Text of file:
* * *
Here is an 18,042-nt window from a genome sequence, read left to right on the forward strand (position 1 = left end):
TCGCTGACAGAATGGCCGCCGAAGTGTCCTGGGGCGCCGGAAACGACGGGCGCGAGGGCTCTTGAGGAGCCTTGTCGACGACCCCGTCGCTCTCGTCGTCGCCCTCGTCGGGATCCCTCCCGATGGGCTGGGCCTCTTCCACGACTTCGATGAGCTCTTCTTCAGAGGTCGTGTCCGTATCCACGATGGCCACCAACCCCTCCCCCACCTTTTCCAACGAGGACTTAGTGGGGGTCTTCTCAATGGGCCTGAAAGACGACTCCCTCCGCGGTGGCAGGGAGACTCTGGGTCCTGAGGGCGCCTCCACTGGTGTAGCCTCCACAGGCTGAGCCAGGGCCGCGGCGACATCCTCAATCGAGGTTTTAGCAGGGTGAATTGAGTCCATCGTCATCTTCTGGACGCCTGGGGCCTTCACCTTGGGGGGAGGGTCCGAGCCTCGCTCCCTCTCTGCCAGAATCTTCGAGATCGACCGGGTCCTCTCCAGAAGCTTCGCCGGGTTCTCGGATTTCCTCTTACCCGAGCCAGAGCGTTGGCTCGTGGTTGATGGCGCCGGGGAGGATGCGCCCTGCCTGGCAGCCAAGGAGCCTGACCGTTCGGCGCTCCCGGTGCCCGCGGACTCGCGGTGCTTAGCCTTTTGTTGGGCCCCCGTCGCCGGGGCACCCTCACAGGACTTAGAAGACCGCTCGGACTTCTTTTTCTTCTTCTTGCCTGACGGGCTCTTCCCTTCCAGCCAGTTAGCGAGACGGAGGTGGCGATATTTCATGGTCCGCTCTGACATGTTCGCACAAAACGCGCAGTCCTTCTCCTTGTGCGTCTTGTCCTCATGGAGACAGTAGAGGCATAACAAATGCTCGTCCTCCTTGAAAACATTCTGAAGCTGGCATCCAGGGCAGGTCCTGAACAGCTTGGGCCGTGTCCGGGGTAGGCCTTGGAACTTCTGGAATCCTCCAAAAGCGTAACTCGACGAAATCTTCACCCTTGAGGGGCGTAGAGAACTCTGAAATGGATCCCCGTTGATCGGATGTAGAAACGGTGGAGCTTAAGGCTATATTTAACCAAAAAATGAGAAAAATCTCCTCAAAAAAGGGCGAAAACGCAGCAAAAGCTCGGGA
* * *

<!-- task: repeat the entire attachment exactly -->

Here is an 18,042-nt window from a genome sequence, read left to right on the forward strand (position 1 = left end):
TCGCTGACAGAATGGCCGCCGAAGTGTCCTGGGGCGCCGGAAACGACGGGCGCGAGGGCTCTTGAGGAGCCTTGTCGACGACCCCGTCGCTCTCGTCGTCGCCCTCGTCGGGATCCCTCCCGATGGGCTGGGCCTCTTCCACGACTTCGATGAGCTCTTCTTCAGAGGTCGTGTCCGTATCCACGATGGCCACCAACCCCTCCCCCACCTTTTCCAACGAGGACTTAGTGGGGGTCTTCTCAATGGGCCTGAAAGACGACTCCCTCCGCGGTGGCAGGGAGACTCTGGGTCCTGAGGGCGCCTCCACTGGTGTAGCCTCCACAGGCTGAGCCAGGGCCGCGGCGACATCCTCAATCGAGGTTTTAGCAGGGTGAATTGAGTCCATCGTCATCTTCTGGACGCCTGGGGCCTTCACCTTGGGGGGAGGGTCCGAGCCTCGCTCCCTCTCTGCCAGAATCTTCGAGATCGACCGGGTCCTCTCCAGAAGCTTCGCCGGGTTCTCGGATTTCCTCTTACCCGAGCCAGAGCGTTGGCTCGTGGTTGATGGCGCCGGGGAGGATGCGCCCTGCCTGGCAGCCAAGGAGCCTGACCGTTCGGCGCTCCCGGTGCCCGCGGACTCGCGGTGCTTAGCCTTTTGTTGGGCCCCCGTCGCCGGGGCACCCTCACAGGACTTAGAAGACCGCTCGGACTTCTTTTTCTTCTTCTTGCCTGACGGGCTCTTCCCTTCCAGCCAGTTAGCGAGACGGAGGTGGCGATATTTCATGGTCCGCTCTGACATGTTCGCACAAAACGCGCAGTCCTTCTCCTTGTGCGTCTTGTCCTCATGGAGACAGTAGAGGCATAACAAATGCTCGTCCTCCTTGAAAACATTCTGAAGCTGGCATCCAGGGCAGGTCCTGAACAGCTTGGGCCGTGTCCGGGGTAGGCCTTGGAACTTCTGGAATCCTCCAAAAGCGTAACTCGACGAAATCTTCACCCTTGAGGGGCGTAGAGAACTCTGAAATGGATCCCCGTTGATCGGATGTAGAAACGGTGGAGCTTAAGGCTATATTTAACCAAAAAATGAGAAAAATCTCCTCAAAAAAGGGCGAAAACGCAGCAAAAGCTCGGGA